The All Important Home Inspection and How it Could Affect the Final Sale

Kevin Scheiderich
Jan 19, 2018
Home Inspection
Porch PathBlog

The All Important Home Inspection and How it Could Affect the Final Sale


Nothing in the escrow process will kill a deal faster than a failed house inspection.  Even issues with the mortgage lender can usually be solved, unless of course you are totally rejected for a loan in which case you should have had this figured out before house hunting.

Having an inspection done on your new home is imperative.  Think of it like this:  You saw the house perhaps twice?  How much did you notice?  The lovely new kitchen counters?  The spotless two car garage?  Maybe the large deck out back absolutely clinched the deal.  But did you notice the water spots on the bedroom ceiling?  Did you check the bathroom window to see that it was literally falling away from the framework?  Or did you even see those pesky little bugs crawling around under the kitchen sink? Probably not

All states require your real estate agent to provide you with a fact sheet filled out by the homeowner.  This sheet is meant to disclose any problems with the property.  These problems include anything from "paranormal activity" (this is not a joke) to water pressure issues.  However, in defense of most homeowners, they aren't always aware of the serious issues that might be discovered during a thorough home inspection done by an experienced team.

What could an inspector possibly find that would cause you to cancel the deal?  For one, if you are buying an older home, building codes are frequently updated and even though the current homeowner isn't required to know about or correct these violations, homes can't be sold until the home is brought up to code.  This type of problem typically falls on the home owner's shoulders to repair unless you are willing to negotiate something different.

Next on the list of deal breakers is a termite infestation.  These little buggers do an excellent job of hiding all evidence of destruction until the damage is so severe that the entire house may need to be demolished.  Many pest control experts won't even look for termites until the homeowner suspects their presence, and in many cases termite damage is mistaken for carpenter ant infestations.  Find someone who knows the telltale signs and gives you a written guarantee they don't exist in your new property.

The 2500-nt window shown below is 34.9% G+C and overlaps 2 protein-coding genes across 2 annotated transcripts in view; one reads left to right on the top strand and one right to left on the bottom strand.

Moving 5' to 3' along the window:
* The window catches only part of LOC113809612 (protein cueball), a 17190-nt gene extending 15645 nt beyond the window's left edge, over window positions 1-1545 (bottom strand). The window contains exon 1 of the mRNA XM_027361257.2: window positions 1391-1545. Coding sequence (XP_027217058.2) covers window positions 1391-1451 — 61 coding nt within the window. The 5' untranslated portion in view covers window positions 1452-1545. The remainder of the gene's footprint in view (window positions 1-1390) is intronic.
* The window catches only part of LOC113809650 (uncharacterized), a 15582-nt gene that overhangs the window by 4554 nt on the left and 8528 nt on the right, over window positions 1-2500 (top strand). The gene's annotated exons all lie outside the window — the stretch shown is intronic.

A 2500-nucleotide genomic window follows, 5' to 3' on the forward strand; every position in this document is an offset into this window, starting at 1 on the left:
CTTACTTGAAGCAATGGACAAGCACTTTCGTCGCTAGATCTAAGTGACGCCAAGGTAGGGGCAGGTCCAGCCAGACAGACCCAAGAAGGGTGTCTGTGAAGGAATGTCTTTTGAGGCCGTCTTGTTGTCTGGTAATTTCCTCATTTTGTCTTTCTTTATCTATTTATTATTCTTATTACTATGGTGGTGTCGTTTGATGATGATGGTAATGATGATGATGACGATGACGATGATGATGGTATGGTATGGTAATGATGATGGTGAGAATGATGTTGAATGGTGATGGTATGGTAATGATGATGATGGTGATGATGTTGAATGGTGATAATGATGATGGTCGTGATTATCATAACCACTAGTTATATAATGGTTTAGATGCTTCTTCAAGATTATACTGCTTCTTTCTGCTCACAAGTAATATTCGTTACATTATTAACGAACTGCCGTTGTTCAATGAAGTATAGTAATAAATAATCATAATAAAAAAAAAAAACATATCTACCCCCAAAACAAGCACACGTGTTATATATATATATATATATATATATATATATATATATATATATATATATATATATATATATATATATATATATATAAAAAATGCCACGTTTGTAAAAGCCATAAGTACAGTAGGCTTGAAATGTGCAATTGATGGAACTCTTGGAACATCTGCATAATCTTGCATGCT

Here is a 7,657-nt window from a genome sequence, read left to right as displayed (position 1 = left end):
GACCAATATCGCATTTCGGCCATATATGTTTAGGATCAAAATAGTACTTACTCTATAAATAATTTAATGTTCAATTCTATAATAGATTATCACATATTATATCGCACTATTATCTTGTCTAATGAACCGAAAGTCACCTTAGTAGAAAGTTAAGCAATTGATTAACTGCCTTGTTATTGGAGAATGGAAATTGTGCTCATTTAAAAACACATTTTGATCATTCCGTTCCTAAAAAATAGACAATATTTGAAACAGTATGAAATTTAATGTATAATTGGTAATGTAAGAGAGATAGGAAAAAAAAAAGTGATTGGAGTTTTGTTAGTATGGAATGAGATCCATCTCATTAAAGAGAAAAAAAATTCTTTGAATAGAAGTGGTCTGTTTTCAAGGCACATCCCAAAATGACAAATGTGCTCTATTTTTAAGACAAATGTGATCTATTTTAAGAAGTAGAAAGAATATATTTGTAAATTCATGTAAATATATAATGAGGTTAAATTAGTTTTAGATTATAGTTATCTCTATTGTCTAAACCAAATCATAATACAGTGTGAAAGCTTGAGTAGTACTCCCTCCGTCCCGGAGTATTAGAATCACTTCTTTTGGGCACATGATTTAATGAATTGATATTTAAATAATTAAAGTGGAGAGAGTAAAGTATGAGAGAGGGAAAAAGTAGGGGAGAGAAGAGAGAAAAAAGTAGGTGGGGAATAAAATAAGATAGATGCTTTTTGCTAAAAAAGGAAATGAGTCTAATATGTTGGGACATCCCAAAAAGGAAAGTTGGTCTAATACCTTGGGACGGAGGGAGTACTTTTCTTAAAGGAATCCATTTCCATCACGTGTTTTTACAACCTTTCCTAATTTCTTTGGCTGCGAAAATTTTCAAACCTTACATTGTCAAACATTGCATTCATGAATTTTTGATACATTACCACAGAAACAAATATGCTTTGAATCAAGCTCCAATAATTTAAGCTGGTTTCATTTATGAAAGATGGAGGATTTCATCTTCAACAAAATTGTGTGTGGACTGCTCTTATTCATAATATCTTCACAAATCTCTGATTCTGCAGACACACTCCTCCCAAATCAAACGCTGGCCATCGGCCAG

And last but definitely not least, faulty wiring can not only be a deal killer, it can be a people killer as well.  Too many homeowners think they know everything they need to know about changing out circuit breakers, adding an outlet, hanging outdoor lights, etc.  They come to find out  that their DYI expertise, or lack thereof, has turned the house into a fire trap, only to be discovered by a qualified home inspector.

All homes, new and old, should have a complete inspection.  This includes the roof, wiring, plumbing, construction, windows, attic, basement, outside structures, heating and AC units, ducts, and fencing.  Some inspectors are able to check for pests (especially termites) and some aren't.  They will check each room thoroughly, take pictures, and provide a detailed report.  This is where the report could make or break the deal you have in place - depending on how the actual Purchase and Sale Agreement is worded. 

First, make sure you find a qualified, experienced and fully licensed home inspector.  Some states don't require home inspectors to be licensed, so check the regulations in your area.  Without needing a license, anyone can set up shop and refer to themselves as a home inspector when they have no experience in the industry at all. 

You, your real estate agent, the listing agent, and the homeowners are usually on site during the inspection.  The location and size of the property, and whether it's one or multiple floors, will determine how long the inspection can take. The buyer usually picks up the cost of the inspection simply because you are the one who will ultimately benefit from the results, even if it means backing out of the deal.

Make certain your Purchase and Sale Agreement has the appropriate wording in there to allow you to back out of the deal, AND recoup all deposits you made if the inspection uncovers problems that you and the seller cannot resolve to your satisfaction.

In other words, even though the default language in these documents usually claims the property is being sold "as is", that doesn't mean you need to buy it "as is" with any significant defects.  An experienced agent will hopefully be able to help close the deal to everyone's satisfaction.